WAGE AND HOUR ISSUES. Any audit of your wage and hour practices should address the following issues:

  • Do your exempt employees meet both the salary basis and job duties tests?
  • Are the exemptions you are relying on recognized under both federal and state wage and hour laws?
  • Do your practices relating to unpaid interns and volunteers comply with federal and state regulations governing the legality of such practices?
  • Do your time-keeping practices for non-exempt employees, including rounding, meal breaks and travel time, comply with federal and state laws?
  • Are your non-exempt employees compensated when they provide services from home?
  • Are any persons you classify as independent contractors really employees due to the control you exert over such persons?
  • Do you retain payroll records for the period of time required by law?

NONDISCLOSURE, NONCOMPETES AND NO-SOLICITATION AGREEMENTS.  If employees are required to execute nondisclosure, noncompete and no-solicitation agreements as a condition of their employment, any audit should examine a number of issues, including:

  • Are your Agreements enforceable under the applicable state law, some of which severely restrict an employer’s ability to enforce such Agreements?
  • Do you include the language required by the Defend Trade Secrets Act?
  • Are your Agreements used with all employees, even lower-level workers?

The topics and issues highlighted above are just some of the employment law compliance matters that should be the subject of any legal audit.  As small businesses and nonprofits consider whether to expend the legal resources needed for such an audit, the old adage that an “ounce of prevention is worth a pound of cure” must always be part of the decision-making process, since the cost of even a single lawsuit is likely to exceed the legal cost of engaging counsel to review and revise your employment policies and assist in the training of your employees.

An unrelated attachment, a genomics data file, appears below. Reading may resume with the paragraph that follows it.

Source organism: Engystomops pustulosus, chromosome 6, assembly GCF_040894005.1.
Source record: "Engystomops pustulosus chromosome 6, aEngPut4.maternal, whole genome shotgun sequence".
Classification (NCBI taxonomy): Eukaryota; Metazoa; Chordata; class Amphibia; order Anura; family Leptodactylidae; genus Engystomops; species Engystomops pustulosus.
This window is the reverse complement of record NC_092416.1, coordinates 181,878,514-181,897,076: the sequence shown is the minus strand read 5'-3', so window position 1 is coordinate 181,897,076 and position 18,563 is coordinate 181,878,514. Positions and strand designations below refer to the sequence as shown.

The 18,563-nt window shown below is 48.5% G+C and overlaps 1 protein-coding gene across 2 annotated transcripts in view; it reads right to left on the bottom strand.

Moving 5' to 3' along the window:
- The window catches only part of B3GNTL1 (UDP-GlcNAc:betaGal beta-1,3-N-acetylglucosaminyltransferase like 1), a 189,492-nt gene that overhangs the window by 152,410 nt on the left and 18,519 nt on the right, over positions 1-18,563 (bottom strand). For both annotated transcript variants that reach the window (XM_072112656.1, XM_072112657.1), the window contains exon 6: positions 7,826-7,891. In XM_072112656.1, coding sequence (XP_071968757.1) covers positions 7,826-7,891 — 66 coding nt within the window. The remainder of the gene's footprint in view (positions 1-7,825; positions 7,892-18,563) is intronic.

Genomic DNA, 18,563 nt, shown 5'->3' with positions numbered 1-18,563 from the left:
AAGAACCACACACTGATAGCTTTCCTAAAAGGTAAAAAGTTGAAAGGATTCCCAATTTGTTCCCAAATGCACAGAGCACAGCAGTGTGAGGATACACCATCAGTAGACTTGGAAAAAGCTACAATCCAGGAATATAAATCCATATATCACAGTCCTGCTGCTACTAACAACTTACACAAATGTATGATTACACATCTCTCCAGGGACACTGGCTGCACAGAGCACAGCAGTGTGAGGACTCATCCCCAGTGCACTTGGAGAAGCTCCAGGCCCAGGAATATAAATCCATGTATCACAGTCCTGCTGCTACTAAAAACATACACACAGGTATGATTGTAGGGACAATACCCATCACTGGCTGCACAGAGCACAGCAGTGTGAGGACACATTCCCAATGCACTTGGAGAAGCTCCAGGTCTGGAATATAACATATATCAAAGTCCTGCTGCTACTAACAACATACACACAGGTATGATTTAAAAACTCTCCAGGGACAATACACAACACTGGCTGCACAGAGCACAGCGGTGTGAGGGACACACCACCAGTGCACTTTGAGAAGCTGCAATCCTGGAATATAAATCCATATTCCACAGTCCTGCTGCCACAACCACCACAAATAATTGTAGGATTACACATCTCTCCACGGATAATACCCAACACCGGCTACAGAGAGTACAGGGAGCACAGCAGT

Larry Silverman, Esq.

The 2019 Wage and Benefit Survey in the News!

The release of the 2019 Wage & Benefit Survey for Southwestern PA Nonprofit Organizations has received its fair share of news coverage. The new data was made public at the Leadership Briefing on February 1 to a full house of survey participants who eagerly discussed the results despite being greeted by a very snowy morning.

Dr. Carrie Tanctraitor chatted with KDKA’s Jon Delano on “The Sunday Business Page” on February 24.

Peggy Morrison Outon discussed gender pay disparity with KDKA News Radio host Lynne Hayes-Freeland on February 1.

Joyce Gannon covered the survey in the Pittsburgh Post Gazette on February 1 with her story, “Women still face gender pay gap at Pittsburgh-area nonprofit firms.”

The 2019 survey is available for purchase. The cost is $200 for nonprofits with budgets under $2M, and $300 for nonprofits with budgets over $2M.  Visit our research page on our website to find out how to purchase the survey, and to see previous iterations of the survey for the last ten years.

Join PACE and BCNM for our free “Daring to Lead” series

The “Daring to Lead” research conducted by Building Movement Project and introduced to Pittsburgh by the Program to Aid Citizen Enterprise (PACE) asks provocative questions about equity access and justice in our social justice sector. Join PACE and The Bayer Center for Nonprofit Management as we explore this research further in this series and seek to bring greater opportunities to Pittsburgh nonprofits by insisting on practices that promote fairness.  Both sessions are FREE, but RSVP is required and space is limited. Register online today!

Picking Up the Gauntlet: The Board’s Role in Achieving Greater Racial Equity in Leadership
Tuesday, March 5 from 4 – 7 p.m. at Co-Lab 18
In 2018, the Nonprofit Quarterly magazine challenged Pittsburgh’s nonprofit sector to use the impending retirement of nonprofit executives (who are primarily white) to increase the numbers of leaders of color. In this hands-on workshop, we will examine the cause as well as the effect and craft a Pittsburgh response to the challenge.
Instructor: Luci Dabney, Program to Aid Citizen Enterprise  

Working with Our Foundation Allies: Equity in Grantmaking